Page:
# Complexity of the Kitten Adoption problem

This came up while I was trying to answer this question on Wiring Length Minimization. I was going to call this the "polygamous marriage" problem, but the internet, so kittens. Yay!

Suppose we have $M$ kittens that need to be adopted by $N$ people, $M > N$. For each kitten, $i$ and each person $j$ there is a cost $c_{ij}$. We would like to minimize the total cost of getting all the kittens adopted. There is also a set of constraints: each person $j$ is able to adopt no more than $u_j$ kittens.

Without the constraints the problem is easy; each kitten $i$ goes with the person $j$ for which $c_{ij}$ is minimal. With the constraints is there an efficient algorithm for this problem or is it NP-hard?

This is the min-cost max-flow problem.

Consider a graph $G=(A\cup B\cup \{s,t\},E)$, where $A$ is the set of kittens, $B$ is the set of people.

Let $C:E\to \mathbb{R}^+$ be the capacity of the edges, and $c:E\to \mathbb{R^+}$ be the cost of an edge. We make sure that

1. There is an edge between $a_i,b_j$, where $a_i\in A$ and $b_j\in B$, and $C(a_i,b_j)=1$, $c(a_i,b_j)=c_{i,j}$.
2. There is an edge between $s$ and $a_i\in A$, and $C(s,a_i)=1$, $c(s,a_i)=0$.
3. There is an edge between $b_j\in B$ and $t$, and $C(b_j,t)=u_j$, $c(b_j,t)=0$.

If the max flow is $M$, then we know there exist a solution. You can construct a min-cost solution from the min-cost max-flow.

This is the minimum weight perfect matching problem which is polynomial. Consider the complete bipartite graph $(L , R , E)$, in which $L$ contains a node $l_i$ for each kitten $i$, $R$ consists of $u_j$ copies of the node $r_{j}$ for each person $j$, and edges $e_{ij} \in E$ between $l_i$ and each copy of $r_{j}$, with weights $c_{ij}$.

We know that $|L| \leq |R|$, otherwise not all kittens can be assigned to persons.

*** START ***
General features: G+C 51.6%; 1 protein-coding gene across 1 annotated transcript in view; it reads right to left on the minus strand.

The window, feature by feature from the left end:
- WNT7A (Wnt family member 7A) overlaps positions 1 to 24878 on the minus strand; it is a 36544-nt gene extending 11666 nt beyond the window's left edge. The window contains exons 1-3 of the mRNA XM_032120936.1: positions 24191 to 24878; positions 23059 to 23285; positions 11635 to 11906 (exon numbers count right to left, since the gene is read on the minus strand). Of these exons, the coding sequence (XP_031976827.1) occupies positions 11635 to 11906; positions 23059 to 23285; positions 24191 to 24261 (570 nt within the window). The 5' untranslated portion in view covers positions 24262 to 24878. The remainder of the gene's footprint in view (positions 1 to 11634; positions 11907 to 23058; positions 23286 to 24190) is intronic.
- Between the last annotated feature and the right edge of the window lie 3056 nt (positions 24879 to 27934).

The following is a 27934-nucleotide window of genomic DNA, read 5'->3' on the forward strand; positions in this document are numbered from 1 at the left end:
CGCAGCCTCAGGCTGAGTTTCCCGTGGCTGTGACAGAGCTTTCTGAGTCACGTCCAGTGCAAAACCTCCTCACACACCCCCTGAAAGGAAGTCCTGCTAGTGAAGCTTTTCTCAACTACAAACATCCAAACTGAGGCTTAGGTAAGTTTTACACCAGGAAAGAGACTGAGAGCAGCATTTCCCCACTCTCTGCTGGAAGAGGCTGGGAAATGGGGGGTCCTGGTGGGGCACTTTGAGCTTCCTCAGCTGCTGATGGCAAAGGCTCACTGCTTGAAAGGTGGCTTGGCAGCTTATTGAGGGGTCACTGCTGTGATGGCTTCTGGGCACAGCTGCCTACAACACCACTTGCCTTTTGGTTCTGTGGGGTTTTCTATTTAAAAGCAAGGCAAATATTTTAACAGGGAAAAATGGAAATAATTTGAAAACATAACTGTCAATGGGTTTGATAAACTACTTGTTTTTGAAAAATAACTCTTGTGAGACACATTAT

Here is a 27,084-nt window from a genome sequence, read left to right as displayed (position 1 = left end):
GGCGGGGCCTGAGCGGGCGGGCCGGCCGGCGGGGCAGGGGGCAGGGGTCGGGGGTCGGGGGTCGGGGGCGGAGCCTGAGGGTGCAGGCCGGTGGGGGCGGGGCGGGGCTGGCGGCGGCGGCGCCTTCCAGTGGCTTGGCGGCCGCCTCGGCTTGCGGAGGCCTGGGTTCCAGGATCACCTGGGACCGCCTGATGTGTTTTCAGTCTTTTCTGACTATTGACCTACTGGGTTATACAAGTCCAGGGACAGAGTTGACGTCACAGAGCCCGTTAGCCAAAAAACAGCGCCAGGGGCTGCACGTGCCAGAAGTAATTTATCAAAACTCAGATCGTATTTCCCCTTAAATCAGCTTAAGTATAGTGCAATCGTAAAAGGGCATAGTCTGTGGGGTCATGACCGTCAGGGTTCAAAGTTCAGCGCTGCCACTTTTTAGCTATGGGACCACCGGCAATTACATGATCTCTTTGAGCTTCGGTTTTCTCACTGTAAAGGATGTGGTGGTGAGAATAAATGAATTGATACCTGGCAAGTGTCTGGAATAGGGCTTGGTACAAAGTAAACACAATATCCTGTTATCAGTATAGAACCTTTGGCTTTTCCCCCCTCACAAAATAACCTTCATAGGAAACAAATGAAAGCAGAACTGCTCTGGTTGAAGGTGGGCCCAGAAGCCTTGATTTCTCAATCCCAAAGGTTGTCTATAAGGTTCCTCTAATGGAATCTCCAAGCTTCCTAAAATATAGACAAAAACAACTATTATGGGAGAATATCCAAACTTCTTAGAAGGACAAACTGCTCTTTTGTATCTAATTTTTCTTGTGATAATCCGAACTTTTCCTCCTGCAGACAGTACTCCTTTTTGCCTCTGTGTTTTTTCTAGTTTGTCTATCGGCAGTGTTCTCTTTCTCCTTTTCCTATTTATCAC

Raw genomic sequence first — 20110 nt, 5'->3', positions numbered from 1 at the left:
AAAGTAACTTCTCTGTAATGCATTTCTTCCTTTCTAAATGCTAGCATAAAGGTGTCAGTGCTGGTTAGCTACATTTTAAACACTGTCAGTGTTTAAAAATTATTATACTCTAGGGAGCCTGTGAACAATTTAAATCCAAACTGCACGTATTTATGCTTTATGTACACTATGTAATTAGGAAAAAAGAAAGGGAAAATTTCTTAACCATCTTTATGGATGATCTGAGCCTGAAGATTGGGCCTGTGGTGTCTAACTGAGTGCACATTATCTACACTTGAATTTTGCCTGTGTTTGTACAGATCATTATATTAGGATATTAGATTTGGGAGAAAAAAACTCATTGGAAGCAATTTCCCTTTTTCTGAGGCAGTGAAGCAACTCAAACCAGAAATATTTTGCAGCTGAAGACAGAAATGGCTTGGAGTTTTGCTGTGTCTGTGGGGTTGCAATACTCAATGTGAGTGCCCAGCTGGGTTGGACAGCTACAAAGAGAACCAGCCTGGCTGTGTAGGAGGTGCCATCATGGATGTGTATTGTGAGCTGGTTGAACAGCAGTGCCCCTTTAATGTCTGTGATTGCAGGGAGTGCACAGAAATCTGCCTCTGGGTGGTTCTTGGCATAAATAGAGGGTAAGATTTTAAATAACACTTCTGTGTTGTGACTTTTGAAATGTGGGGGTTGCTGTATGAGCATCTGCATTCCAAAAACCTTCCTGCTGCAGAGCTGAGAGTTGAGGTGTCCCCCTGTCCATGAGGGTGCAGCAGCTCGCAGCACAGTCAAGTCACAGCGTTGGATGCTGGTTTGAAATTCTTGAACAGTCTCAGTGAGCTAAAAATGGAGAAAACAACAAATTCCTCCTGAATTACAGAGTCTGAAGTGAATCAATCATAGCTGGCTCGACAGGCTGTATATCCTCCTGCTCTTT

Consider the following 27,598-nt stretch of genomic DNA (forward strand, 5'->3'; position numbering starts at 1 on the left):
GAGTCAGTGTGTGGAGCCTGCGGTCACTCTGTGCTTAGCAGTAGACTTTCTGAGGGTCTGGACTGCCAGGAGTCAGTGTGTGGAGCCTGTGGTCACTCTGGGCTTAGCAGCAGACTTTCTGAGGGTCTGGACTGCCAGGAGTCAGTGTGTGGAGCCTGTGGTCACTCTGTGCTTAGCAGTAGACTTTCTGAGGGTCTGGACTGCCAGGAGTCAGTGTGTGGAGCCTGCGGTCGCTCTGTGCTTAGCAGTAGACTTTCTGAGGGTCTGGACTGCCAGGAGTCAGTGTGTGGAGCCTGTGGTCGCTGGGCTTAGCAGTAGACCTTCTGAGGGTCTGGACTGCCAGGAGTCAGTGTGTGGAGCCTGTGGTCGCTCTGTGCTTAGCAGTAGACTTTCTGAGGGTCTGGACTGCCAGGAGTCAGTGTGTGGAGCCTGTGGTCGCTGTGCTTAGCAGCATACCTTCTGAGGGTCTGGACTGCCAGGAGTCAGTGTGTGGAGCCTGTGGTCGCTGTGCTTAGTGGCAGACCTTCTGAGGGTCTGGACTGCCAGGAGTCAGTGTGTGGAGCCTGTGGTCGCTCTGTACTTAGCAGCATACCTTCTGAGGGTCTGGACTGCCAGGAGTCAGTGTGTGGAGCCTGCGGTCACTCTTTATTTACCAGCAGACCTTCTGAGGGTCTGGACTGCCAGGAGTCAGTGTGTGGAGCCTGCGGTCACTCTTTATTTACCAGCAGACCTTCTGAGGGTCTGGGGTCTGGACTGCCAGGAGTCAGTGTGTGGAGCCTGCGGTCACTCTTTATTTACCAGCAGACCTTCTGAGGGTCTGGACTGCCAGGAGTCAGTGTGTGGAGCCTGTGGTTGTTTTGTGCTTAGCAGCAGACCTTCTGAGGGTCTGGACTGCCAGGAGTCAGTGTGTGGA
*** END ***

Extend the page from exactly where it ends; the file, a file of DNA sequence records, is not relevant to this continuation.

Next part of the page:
Since perfect matching must match all the nodes, we need to add dummy nodes to $L$ (to get $|L| = |R|$) and connect them with zero weight edges to all the nodes in $R$.

Possibly of interest is the observation that one can reduce Partition to a variant of this problem. Given is an instance of Partition with elements $\{x_1,\dots,x_q\}$ with $q$ even from which we have to choose a subset $S \subseteq \{1,\dots,q\}$ with $|S|=q/2$ such that $\sum_{i\in S} x_i = \sum_{i\not\in S} x_i = K$. (Note that the requirement to choose exactly half the elements is not the usual form but this form is still NP-hard.) Let each kitten be an element of the set; let there be two people; let the weights be $c_{i1} = x_i$ and $c_{i2} = -x_i$; let $u_1 = u_2 = q/2$. Then this instance of Kitten Adoption has a maximum of $0$ iff the instance of Partition has a solution.

If the costs in Kitten Adoption are meant to always be positive then one can just add a large enough constant $C$ to all weights to ensure they are the right sign, when the required threshold is $Cq$ instead of 0.

I am not sure what this says about the complexity of the original problem, but given the often-seen "one of minimize/maximize is NP-hard, the other is in P" setup for combinatorial optimization problems, I would start looking for an efficient algorithm.